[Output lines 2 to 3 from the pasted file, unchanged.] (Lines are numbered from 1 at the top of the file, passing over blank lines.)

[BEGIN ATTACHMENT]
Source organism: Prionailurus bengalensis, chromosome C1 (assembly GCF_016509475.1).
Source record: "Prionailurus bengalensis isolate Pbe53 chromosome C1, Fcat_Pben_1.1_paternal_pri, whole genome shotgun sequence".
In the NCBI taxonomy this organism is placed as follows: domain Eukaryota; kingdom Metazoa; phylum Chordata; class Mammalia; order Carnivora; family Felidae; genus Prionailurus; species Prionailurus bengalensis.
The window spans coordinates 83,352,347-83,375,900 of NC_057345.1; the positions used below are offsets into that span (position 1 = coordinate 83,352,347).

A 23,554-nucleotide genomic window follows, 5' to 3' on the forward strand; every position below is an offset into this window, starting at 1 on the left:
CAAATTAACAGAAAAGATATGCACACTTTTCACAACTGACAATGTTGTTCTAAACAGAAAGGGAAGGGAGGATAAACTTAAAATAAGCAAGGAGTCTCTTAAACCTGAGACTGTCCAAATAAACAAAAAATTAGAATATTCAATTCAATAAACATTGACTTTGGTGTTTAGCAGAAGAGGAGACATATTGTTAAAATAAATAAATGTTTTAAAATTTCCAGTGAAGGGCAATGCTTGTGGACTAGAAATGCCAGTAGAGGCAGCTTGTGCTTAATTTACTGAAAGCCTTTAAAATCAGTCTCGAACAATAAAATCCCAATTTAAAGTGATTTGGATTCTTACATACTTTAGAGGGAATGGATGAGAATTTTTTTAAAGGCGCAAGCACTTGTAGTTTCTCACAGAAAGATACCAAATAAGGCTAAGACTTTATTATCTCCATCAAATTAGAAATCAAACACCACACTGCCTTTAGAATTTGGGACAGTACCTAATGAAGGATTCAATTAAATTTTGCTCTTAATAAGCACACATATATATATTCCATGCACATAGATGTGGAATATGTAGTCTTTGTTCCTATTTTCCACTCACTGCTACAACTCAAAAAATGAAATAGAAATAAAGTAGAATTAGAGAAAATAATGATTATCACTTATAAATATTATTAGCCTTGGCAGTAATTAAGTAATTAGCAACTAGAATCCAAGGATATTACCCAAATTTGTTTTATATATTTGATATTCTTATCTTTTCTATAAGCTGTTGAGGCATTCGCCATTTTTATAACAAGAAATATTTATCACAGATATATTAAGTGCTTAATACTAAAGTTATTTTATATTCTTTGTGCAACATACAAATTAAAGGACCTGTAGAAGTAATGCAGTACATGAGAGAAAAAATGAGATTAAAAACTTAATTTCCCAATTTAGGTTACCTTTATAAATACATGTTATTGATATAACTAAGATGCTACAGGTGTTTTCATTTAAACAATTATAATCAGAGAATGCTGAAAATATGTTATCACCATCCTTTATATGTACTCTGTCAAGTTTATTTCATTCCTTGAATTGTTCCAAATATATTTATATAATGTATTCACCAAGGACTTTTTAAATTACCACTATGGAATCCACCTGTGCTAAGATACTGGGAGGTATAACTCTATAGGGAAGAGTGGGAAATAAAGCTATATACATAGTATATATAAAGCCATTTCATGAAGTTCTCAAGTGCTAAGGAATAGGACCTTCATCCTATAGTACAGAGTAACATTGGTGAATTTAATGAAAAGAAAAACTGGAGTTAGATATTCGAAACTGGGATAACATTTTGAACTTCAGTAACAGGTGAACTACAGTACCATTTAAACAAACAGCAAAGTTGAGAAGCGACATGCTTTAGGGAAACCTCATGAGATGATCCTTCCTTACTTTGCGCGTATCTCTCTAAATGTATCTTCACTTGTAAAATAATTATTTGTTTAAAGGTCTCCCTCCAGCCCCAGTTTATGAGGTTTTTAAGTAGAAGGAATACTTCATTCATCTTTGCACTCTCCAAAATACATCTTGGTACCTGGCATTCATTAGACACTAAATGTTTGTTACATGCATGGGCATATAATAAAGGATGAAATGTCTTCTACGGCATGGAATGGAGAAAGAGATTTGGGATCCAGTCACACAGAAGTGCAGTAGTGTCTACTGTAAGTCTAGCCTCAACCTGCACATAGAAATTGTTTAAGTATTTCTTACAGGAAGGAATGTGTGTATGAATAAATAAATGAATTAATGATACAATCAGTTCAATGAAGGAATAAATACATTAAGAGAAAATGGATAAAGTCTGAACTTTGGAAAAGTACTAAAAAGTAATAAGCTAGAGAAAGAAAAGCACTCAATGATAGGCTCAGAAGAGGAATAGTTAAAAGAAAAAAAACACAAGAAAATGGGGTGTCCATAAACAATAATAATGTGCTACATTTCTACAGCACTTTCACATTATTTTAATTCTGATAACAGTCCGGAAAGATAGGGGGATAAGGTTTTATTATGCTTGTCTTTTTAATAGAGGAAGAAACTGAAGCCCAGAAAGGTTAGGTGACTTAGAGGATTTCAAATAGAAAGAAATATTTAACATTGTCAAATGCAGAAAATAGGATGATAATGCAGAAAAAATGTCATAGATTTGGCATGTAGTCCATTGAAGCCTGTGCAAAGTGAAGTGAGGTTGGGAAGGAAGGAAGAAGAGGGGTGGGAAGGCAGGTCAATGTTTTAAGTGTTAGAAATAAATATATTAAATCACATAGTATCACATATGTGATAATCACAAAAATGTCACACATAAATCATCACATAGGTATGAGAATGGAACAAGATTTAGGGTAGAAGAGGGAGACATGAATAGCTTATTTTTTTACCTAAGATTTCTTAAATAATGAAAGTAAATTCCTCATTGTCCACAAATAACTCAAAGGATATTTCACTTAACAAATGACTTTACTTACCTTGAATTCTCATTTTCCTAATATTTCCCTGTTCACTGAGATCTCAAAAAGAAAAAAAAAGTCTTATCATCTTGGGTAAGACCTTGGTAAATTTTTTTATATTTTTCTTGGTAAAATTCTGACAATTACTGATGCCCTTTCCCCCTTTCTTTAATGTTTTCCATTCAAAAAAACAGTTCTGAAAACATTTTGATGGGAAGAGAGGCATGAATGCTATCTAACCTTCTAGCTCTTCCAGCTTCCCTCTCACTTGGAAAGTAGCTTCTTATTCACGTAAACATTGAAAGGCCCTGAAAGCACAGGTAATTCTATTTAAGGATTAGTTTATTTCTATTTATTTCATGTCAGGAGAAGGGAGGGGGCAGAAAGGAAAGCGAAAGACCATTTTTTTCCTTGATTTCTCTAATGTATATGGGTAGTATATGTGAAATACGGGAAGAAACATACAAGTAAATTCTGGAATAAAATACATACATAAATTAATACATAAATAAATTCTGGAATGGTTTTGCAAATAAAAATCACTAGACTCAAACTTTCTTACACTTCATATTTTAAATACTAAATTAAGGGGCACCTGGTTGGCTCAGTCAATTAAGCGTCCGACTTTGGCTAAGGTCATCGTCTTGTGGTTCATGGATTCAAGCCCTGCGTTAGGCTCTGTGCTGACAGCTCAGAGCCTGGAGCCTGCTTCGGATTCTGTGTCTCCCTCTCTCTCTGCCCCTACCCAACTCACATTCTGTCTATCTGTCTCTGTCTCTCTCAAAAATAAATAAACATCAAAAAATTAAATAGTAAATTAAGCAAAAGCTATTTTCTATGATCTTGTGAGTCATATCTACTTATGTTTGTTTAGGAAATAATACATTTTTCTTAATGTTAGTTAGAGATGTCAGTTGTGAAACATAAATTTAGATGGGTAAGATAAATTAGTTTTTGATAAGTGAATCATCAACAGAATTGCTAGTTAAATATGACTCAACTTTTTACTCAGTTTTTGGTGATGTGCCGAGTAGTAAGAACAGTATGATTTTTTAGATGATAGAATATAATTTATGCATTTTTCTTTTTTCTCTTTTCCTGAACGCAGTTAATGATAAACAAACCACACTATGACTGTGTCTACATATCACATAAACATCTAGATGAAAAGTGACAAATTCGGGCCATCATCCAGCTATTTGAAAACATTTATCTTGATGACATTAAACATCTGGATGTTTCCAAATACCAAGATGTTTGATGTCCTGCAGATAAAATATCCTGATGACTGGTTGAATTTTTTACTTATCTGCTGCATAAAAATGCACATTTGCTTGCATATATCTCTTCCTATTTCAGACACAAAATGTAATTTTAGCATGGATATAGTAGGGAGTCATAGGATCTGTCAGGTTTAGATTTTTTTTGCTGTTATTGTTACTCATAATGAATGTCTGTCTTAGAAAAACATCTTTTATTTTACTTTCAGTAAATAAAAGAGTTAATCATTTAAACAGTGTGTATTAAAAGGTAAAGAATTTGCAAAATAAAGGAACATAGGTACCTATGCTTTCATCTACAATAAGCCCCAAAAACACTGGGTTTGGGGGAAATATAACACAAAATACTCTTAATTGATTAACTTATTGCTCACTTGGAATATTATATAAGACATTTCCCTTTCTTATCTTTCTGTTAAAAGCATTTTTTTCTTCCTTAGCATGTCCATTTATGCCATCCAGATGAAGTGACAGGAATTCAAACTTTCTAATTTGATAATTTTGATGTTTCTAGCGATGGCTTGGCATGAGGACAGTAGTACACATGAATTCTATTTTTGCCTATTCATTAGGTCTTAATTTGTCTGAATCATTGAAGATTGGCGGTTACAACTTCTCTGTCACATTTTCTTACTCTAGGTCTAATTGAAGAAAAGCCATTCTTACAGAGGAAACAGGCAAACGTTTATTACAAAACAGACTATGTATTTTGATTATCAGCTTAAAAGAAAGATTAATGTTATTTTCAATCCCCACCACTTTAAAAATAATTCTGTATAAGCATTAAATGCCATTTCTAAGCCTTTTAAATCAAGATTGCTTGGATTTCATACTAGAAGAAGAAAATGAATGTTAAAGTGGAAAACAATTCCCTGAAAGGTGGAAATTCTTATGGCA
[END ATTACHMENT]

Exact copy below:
Source record: "Prionailurus bengalensis isolate Pbe53 chromosome C1, Fcat_Pben_1.1_paternal_pri, whole genome shotgun sequence".
In the NCBI taxonomy this organism is placed as follows: domain Eukaryota; kingdom Metazoa; phylum Chordata; class Mammalia; order Carnivora; family Felidae; genus Prionailurus; species Prionailurus bengalensis.